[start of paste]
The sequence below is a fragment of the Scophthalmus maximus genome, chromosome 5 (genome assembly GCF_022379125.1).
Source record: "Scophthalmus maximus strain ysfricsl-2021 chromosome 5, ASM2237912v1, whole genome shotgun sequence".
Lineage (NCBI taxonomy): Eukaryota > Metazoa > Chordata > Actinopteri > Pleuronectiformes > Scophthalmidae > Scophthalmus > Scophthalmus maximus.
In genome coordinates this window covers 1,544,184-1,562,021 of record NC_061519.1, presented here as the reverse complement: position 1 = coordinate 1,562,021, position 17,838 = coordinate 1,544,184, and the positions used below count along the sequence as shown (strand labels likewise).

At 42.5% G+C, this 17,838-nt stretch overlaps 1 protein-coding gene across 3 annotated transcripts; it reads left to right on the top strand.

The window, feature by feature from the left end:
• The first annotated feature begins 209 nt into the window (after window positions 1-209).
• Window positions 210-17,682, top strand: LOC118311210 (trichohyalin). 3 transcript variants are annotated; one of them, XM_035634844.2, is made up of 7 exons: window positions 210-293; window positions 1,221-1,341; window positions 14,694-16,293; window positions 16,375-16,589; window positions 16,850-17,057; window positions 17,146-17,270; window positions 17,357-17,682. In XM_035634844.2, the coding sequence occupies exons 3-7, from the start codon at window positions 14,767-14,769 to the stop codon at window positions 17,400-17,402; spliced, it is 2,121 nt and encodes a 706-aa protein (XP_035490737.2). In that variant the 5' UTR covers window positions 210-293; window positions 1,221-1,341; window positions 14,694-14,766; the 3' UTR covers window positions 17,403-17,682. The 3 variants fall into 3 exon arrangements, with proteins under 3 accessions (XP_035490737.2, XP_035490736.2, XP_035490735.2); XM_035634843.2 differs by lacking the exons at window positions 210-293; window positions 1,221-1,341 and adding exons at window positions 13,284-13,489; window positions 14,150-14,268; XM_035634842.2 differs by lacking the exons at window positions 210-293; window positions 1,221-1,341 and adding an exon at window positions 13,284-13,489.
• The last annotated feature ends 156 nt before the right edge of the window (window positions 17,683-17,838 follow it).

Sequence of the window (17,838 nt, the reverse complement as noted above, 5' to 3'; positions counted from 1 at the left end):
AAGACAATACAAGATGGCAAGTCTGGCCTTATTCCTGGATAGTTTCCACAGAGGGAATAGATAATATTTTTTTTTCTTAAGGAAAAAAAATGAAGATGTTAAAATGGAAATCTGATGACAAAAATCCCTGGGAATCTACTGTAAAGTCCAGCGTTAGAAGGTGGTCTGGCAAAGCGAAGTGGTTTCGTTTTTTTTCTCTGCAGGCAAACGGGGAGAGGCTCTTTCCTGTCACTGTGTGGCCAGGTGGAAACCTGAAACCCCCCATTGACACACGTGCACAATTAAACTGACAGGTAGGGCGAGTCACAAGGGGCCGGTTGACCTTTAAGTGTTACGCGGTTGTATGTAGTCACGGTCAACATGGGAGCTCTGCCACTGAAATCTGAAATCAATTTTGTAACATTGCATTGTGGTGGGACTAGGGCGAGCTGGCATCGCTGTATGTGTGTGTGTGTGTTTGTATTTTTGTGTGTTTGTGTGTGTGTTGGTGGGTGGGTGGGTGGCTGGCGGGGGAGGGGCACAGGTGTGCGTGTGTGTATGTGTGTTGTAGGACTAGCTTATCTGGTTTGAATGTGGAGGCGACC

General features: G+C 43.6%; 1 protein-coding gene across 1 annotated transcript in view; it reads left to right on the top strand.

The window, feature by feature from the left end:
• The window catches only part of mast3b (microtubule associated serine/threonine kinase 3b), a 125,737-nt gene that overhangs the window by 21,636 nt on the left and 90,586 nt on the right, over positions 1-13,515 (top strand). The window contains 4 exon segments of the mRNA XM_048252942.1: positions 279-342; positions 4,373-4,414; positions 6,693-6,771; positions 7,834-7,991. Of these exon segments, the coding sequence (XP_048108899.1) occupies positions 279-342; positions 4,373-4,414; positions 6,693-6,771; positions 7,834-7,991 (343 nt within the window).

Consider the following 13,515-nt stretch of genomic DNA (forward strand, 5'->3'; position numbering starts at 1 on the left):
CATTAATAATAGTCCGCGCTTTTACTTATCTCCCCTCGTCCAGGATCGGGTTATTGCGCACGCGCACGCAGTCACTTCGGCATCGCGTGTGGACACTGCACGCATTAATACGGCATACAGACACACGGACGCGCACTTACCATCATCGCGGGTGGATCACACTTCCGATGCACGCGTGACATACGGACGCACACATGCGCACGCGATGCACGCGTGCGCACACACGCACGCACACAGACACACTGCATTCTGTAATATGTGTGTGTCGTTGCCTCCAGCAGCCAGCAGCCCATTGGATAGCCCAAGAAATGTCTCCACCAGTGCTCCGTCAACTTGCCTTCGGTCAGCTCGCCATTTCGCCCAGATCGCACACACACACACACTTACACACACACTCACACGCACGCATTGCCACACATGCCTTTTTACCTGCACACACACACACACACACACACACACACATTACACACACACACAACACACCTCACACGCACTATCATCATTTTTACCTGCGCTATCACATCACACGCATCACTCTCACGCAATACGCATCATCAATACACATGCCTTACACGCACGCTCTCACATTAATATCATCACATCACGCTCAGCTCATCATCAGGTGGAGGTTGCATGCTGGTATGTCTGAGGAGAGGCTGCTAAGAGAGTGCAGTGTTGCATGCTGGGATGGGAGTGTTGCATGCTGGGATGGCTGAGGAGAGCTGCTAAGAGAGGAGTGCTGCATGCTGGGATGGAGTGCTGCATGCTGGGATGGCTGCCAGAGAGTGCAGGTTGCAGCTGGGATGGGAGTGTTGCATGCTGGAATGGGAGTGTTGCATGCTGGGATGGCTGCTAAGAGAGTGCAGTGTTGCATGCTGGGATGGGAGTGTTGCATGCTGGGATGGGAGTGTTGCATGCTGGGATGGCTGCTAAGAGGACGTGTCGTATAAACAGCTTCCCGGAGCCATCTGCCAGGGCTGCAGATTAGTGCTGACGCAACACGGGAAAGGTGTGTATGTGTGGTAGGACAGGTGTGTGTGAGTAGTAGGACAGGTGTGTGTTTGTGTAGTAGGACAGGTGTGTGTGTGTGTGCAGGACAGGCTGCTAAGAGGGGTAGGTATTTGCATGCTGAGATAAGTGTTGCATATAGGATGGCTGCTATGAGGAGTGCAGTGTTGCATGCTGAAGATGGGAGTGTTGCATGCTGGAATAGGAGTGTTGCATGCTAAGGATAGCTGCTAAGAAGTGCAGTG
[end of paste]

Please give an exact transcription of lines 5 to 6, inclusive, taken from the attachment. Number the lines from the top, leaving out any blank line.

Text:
At 42.5% G+C, this 17,838-nt stretch overlaps 1 protein-coding gene across 3 annotated transcripts; it reads left to right on the top strand.

The window, feature by feature from the left end: